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Touching up Laminate Flooring

Touching up Laminate Flooring

Laminate flooring is a great addition to any home. It’s durable, versatile and one of the easiest types of floors to clean. But, as they say, nothing’s perfect and laminate is no exception. It’s plastic sealant (the stuff that makes it shine) scratches easily making floors look unkempt.

Luckily, there are Longwood laminate specialists who’re willing to share some tips on maintaining these precious surfaces seamless.

Color Pallet

There are two main tools you’ll be using if you’re patching up a scratched laminate floor: wax and putty. Both items come in a variety of colors so that you can easily match one with your laminate. It’s crucial that you find a color that’s as close as possible to your flooring, otherwise the “cover-up” might be worse than the scratch itself.

Many manufacturers have repair kits that you can buy directly from them so, if possible, keep in mind where you got your flooring from and give them a call for help. If not, take a sample of your floor to the store and get a kit there.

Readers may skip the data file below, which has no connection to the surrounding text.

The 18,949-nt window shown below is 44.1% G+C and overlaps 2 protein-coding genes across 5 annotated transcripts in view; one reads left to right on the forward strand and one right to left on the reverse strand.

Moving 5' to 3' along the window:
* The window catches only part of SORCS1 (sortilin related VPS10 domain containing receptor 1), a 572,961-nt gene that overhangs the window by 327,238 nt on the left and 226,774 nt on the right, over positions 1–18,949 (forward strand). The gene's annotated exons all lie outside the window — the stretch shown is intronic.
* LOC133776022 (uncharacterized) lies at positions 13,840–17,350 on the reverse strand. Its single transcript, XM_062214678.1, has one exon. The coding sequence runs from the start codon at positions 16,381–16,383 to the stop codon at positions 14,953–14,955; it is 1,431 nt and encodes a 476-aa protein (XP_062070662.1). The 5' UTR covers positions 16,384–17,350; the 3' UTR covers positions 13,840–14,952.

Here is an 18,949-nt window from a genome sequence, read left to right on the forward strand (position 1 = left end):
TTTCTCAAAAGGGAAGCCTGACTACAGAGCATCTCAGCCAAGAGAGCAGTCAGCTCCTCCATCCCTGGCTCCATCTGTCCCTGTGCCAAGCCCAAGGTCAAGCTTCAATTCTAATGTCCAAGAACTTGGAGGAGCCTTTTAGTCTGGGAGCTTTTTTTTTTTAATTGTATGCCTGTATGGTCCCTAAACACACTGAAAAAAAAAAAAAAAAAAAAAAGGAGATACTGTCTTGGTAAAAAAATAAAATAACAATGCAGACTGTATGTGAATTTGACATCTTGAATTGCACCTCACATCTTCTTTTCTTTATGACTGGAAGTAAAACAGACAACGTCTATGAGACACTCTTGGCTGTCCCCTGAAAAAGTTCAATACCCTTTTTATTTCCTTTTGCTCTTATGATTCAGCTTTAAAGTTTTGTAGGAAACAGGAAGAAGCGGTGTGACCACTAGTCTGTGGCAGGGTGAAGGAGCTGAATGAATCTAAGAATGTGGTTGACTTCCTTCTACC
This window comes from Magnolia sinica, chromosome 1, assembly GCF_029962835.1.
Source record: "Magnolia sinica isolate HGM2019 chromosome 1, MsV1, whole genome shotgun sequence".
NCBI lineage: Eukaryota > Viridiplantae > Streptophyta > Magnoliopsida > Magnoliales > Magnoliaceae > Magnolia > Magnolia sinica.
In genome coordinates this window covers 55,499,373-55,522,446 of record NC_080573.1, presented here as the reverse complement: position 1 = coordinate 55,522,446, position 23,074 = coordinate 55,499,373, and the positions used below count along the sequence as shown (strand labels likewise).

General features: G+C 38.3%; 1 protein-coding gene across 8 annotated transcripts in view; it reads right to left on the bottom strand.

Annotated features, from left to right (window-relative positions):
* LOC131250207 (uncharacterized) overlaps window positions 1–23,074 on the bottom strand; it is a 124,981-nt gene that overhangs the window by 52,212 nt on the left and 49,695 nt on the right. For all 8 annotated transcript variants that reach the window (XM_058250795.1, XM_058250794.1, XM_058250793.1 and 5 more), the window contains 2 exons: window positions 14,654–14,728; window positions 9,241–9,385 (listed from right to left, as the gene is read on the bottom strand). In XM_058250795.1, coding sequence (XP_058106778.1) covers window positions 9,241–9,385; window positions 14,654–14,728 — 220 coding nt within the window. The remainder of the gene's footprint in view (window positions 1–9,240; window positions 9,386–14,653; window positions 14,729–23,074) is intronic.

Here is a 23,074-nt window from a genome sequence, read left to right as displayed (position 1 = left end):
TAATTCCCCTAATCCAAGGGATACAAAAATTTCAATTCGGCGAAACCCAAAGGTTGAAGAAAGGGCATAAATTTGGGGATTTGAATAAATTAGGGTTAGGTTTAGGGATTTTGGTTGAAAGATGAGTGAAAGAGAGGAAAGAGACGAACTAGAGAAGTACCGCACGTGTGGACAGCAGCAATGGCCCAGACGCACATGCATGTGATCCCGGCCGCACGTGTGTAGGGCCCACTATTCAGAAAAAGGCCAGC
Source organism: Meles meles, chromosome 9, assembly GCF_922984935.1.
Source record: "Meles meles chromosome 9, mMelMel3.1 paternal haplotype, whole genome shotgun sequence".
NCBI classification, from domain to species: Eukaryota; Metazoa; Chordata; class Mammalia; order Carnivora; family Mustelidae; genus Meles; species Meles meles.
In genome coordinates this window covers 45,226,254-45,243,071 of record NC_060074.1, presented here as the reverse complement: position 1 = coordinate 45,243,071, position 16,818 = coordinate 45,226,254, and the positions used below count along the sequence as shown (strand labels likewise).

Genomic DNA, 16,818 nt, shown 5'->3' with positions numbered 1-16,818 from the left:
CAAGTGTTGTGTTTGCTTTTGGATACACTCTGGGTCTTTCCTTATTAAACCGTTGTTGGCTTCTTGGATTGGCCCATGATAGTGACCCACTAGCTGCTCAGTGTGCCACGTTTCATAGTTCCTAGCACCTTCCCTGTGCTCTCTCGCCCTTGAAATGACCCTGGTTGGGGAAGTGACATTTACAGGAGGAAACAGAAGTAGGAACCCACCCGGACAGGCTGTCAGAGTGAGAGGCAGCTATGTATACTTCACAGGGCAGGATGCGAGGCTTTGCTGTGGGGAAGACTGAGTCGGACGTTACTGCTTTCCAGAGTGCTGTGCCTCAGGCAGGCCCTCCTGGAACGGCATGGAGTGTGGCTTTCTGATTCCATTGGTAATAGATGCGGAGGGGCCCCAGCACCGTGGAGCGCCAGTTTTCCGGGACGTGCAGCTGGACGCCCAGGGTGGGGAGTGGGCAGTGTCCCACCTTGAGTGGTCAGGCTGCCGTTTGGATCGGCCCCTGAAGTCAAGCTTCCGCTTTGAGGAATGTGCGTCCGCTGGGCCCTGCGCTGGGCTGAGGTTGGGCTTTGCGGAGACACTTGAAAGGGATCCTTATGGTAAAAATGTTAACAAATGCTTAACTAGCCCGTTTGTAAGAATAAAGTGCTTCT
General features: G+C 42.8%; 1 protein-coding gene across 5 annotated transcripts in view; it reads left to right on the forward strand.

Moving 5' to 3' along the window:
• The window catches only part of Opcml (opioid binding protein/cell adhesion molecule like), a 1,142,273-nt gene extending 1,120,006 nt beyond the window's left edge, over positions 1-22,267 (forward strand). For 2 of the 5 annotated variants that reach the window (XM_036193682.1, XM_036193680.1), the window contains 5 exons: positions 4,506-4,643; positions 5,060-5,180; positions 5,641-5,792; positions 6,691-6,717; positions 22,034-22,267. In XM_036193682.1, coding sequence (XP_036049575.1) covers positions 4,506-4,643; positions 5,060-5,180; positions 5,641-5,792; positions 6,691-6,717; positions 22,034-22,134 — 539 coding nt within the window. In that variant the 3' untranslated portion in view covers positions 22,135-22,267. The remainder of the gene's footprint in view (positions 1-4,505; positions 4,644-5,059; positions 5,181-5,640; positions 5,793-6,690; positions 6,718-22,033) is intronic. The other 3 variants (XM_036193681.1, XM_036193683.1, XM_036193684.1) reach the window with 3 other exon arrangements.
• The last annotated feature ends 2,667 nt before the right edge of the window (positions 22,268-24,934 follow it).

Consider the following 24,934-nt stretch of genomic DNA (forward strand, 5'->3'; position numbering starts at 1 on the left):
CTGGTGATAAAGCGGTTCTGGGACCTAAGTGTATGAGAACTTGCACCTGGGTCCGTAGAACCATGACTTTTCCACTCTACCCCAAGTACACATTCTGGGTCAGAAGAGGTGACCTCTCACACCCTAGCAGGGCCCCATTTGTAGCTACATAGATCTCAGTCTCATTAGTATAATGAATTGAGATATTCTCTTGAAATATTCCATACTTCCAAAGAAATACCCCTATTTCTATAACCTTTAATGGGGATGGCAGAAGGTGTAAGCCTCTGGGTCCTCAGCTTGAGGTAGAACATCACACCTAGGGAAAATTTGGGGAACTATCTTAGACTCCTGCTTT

Small Scratches

Wax pencils are like little wands. With the right color in hand, you can fill a scratch easily. Gently pass the pencil back and forth across the scratch (opposite to the way the scratch is moving) and use a soft cloth to buff the edges out. Take your time and be patient, the repair will get done but it shouldn’t be rushed.

Small Scrapes

Deep scratches or wide scrapes really don’t take well to a wax pencil. Floor repair putty is more suited for this particular task.

With a putty knife, spread the putty across the gash. Holding the knife at a 45-degree angle, make sure you’re pressing the mixture from different angles so that the scrape is totally filled. Scrape the putty with the side of the knife across the newly filled area and the surrounding floor to make it level. Wait about a day and the repair should be complete!